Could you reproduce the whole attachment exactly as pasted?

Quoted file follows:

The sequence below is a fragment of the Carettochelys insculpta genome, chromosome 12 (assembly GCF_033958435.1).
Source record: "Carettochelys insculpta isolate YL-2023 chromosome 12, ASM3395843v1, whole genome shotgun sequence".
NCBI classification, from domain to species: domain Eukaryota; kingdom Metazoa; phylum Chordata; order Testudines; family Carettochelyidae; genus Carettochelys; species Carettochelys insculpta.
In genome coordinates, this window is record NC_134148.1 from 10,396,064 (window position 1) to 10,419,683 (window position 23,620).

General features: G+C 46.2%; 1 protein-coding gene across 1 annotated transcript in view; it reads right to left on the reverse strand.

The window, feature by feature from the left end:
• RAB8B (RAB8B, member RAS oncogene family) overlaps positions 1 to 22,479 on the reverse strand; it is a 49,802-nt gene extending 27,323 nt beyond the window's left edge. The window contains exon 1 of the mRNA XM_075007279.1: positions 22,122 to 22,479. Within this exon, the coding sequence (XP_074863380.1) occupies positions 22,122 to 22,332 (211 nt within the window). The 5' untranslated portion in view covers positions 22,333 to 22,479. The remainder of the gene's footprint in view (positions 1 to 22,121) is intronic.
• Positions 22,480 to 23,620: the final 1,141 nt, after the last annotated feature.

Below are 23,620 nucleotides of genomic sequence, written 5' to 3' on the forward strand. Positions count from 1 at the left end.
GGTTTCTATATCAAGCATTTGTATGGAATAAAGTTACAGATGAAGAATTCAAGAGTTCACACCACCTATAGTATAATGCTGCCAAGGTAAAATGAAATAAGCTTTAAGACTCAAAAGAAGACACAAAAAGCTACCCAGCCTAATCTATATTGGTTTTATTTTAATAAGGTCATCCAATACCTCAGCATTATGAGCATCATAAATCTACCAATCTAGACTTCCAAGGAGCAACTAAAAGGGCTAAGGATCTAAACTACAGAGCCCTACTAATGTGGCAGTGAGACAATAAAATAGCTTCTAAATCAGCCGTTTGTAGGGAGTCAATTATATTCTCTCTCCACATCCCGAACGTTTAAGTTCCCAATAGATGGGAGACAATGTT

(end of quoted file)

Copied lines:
The sequence below is a fragment of the Carettochelys insculpta genome, chromosome 12 (assembly GCF_033958435.1).
Source record: "Carettochelys insculpta isolate YL-2023 chromosome 12, ASM3395843v1, whole genome shotgun sequence".
NCBI classification, from domain to species: domain Eukaryota; kingdom Metazoa; phylum Chordata; order Testudines; family Carettochelyidae; genus Carettochelys; species Carettochelys insculpta.
In genome coordinates, this window is record NC_134148.1 from 10,396,064 (window position 1) to 10,419,683 (window position 23,620).

General features: G+C 46.2%; 1 protein-coding gene across 1 annotated transcript in view; it reads right to left on the reverse strand.

The window, feature by feature from the left end:
• RAB8B (RAB8B, member RAS oncogene family) overlaps positions 1 to 22,479 on the reverse strand; it is a 49,802-nt gene extending 27,323 nt beyond the window's left edge. The window contains exon 1 of the mRNA XM_075007279.1: positions 22,122 to 22,479. Within this exon, the coding sequence (XP_074863380.1) occupies positions 22,122 to 22,332 (211 nt within the window). The 5' untranslated portion in view covers positions 22,333 to 22,479. The remainder of the gene's footprint in view (positions 1 to 22,121) is intronic.
• Positions 22,480 to 23,620: the final 1,141 nt, after the last annotated feature.

Below are 23,620 nucleotides of genomic sequence, written 5' to 3' on the forward strand. Positions count from 1 at the left end.
GGTTTCTATATCAAGCATTTGTATGGAATAAAGTTACAGATGAAGAATTCAAGAGTTCACACCACCTATAGTATAATGCTGCCAAGGTAAAATGAAATAAGCTTTAAGACTCAAAAGAAGACACAAAAAGCTACCCAGCCTAATCTATATTGGTTTTATTTTAATAAGGTCATCCAATACCTCAGCATTATGAGCATCATAAATCTACCAATCTAGACTTCCAAGGAGCAACTAAAAGGGCTAAGGATCTAAACTACAGAGCCCTACTAATGTGGCAGTGAGACAATAAAATAGCTTCTAAATCAGCCGTTTGTAGGGAGTCAATTATATTCTCTCTCCACATCCCGAACGTTTAAGTTCCCAATAGATGGGAGACAATGTT